Although I'm not IN this week's Throwback Thursday photo, I DID at least take it, back in July, 1961 during a marathon vacation trip with my mother, who drove all the way from Dallas, Texas to Gettysburg and back! The subject is the much-fought-over and now desecrated monument and grave of Lt. Gen. Nathan Bedford Forrest in Memphis, Tennessee on the only occasion I believe I ever visited it. This was well before the cancerous growth of the hospital subsequently engulfed what I remember as still a residential neighborhood. Happily, as recounted in Forums threads, General and Mrs. Forrest will soon be removed and reunited with the handsome...
I did not find this one, but I purchased this from a local Gettysburg shop when I was a 16 year old.
(That was long ago!!)
It cost me $1.50, and that was a good price even then. Found near the Wheatfield battlefield no
doubt long ago. I have seen CW bullets in wood kept in little blocks of wood very similar to this one.
See the tape saying this was found in the Wheatfield? I made that when I got this. Under that is an
older ink mark saying the same thing, like from an ink stamp.
Amazing Grace, written by a man, who was a slaver, and in the midst of a terrible storm at sea, made a promise. The poem that is the basis of the song, has many, many stanzas. This morning I did a recording at school, in between Living History presentations...it’s only two verses, but it gives you an idea of what I sound like. I do so hope you enjoy.
Numerous books have been written about Lee and his famous horse Traveller. But many that have studied the two civil war icons know little about other horses he owned or the struggles he had maintaining a steady supply of the essential...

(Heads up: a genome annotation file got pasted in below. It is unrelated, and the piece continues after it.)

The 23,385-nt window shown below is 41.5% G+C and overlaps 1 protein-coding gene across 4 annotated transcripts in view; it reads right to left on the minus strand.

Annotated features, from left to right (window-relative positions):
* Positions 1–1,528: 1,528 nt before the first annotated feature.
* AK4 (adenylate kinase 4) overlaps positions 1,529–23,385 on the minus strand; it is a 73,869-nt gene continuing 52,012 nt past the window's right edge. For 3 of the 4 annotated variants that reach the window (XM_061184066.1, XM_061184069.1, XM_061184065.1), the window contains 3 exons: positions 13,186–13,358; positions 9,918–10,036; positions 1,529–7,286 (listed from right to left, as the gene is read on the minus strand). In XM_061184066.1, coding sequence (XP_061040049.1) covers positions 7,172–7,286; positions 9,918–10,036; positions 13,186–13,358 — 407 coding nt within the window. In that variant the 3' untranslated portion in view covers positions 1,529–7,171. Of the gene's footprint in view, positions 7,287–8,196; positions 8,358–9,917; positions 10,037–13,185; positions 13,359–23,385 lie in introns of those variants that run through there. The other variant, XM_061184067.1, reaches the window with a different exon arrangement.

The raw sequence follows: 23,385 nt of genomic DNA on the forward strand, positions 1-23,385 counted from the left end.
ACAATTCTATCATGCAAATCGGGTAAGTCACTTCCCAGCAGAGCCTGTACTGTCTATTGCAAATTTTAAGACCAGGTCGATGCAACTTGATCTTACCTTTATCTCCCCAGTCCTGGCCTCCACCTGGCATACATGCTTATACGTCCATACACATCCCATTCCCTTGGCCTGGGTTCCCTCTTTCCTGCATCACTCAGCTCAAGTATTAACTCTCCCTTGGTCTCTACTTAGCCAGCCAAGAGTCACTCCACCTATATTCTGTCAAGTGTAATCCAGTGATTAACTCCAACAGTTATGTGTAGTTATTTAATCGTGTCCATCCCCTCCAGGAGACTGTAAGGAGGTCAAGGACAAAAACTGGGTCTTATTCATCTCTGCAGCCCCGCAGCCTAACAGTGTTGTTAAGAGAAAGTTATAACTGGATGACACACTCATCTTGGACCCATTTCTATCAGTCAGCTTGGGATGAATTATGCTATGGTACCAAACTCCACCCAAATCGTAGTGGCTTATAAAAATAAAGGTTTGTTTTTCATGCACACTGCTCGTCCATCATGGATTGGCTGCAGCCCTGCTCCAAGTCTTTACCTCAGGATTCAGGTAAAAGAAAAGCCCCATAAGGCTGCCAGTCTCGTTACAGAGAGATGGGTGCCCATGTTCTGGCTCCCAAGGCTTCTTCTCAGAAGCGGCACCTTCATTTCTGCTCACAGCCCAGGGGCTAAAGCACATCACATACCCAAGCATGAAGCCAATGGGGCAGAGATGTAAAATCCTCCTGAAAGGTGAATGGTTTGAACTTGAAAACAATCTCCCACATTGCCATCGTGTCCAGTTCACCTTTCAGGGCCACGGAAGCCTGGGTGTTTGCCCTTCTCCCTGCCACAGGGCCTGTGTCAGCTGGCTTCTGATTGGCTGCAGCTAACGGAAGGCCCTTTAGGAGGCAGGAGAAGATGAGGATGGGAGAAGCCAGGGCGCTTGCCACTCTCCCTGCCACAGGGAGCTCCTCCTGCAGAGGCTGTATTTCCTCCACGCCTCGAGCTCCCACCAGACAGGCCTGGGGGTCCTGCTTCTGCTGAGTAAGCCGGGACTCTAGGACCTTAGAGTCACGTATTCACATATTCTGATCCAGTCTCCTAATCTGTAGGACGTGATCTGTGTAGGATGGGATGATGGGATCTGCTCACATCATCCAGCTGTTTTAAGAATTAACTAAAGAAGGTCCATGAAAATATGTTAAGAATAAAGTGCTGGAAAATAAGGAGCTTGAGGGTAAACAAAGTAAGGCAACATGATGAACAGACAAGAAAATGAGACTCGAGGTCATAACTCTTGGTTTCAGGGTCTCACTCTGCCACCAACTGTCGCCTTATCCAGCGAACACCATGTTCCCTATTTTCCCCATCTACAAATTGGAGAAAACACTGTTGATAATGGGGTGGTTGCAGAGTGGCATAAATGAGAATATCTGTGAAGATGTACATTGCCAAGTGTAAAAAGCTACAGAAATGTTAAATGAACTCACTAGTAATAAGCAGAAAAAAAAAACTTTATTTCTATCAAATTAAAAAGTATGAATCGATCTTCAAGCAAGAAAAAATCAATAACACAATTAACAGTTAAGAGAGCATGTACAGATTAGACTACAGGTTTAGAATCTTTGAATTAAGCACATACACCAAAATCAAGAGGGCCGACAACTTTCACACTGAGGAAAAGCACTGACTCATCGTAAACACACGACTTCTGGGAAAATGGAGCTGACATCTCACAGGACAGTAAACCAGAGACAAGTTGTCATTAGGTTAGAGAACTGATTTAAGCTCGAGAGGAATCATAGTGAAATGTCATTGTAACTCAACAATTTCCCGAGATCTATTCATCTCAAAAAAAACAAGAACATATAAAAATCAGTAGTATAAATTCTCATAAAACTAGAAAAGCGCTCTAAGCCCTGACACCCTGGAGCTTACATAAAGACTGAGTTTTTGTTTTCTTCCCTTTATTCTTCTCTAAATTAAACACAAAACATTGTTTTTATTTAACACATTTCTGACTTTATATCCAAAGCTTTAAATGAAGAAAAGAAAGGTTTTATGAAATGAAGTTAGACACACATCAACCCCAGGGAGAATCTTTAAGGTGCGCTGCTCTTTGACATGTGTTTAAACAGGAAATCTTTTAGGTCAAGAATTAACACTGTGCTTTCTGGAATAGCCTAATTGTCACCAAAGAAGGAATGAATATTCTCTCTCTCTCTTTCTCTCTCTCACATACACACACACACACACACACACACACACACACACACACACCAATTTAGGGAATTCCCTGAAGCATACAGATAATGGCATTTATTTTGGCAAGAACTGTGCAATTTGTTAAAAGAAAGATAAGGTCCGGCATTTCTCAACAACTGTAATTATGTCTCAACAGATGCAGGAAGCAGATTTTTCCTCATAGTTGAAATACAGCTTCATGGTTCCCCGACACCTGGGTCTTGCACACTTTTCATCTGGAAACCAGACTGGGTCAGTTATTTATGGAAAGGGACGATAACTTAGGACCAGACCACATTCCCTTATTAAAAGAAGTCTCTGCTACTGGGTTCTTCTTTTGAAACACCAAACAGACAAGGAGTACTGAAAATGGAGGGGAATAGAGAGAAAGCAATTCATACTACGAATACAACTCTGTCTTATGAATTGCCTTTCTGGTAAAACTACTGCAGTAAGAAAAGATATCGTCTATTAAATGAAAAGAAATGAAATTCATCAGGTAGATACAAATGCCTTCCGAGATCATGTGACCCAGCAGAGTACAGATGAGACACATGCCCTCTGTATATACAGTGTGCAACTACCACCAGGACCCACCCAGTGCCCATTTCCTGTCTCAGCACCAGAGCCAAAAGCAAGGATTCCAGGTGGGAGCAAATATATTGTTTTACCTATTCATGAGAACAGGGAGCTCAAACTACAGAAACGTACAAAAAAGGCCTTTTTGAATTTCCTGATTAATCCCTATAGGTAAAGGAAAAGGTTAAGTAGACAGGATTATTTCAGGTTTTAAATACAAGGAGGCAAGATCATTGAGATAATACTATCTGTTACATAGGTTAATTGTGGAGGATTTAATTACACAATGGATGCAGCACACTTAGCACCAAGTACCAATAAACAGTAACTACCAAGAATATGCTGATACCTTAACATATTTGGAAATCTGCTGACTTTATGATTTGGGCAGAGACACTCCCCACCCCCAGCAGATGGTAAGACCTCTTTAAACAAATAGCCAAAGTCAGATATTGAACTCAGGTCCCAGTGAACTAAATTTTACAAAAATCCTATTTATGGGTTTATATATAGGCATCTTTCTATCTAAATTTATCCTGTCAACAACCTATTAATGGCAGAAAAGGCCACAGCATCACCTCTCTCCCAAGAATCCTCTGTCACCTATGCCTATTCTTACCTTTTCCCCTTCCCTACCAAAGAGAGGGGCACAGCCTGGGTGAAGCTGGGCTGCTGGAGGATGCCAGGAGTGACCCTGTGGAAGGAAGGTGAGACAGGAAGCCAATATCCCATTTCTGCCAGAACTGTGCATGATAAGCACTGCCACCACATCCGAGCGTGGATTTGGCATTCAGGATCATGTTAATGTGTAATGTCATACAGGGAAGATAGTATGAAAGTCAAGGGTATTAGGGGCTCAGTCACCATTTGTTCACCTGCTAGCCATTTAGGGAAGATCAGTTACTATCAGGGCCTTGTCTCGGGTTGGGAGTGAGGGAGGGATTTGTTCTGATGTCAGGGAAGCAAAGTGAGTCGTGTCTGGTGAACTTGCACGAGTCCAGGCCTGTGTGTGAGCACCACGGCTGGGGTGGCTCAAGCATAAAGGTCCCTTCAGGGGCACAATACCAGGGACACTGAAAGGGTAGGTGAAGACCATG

I would love to hear what the professionals here say about my impression for an infantry man in the 2nd S. C. Rifles, late 1863 - 1865. Before that I had a very basic gear for our second unit in our club, the Brook's Light Artillery. But this now is my first complete impression for an infantry man. Don't be shy, praise and critisism are very welcome!
Front entrance of the Oneida Community Mansion House (Public Domain)
You have probably heard someone say something like, “We have a complicated relationship.” Well, the Oneida Community, founded by John Humphrey Noyes in 1848 in Oneida, New York, puts a whole other spin on it.
Among other things, this community strongly believed in a system of free love known as complex marriage, meaning any member was free to have sex with any other who consented. John Humphrey Noyes believed that complex marriage would move people beyond divisive commitments to a single partner or family...
This is a very large 16x20 framed picture of what I think is Ulysses S. Grant and his wife Julia. If it is him, it would have to be late in his life since he had died in 1885. It was framed in an old wood back frame with ornate plaster design. The surface has mold but still has a glossy surface. It looks like it has a layer of paper over the hard cardboard. Is it the albumen process? Thanks in advance.
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The American Civil War
The American Civil War, arguably the most traumatic event in the history of the United States, was fought from 1861 to 1865, and was the culmination of sectional issues which deeply divided the country between a pro-Federal government North and a pro-states rights, in the pro-slavery South, whose eleven states formed a breakaway government called the Confederate States of America. The costliest war in terms of human lives, the American Civil War claimed in excess of 620,000 battle or disease-related deaths - roughly two percent of the country's total population, and nearly more deaths than all other American wars combined.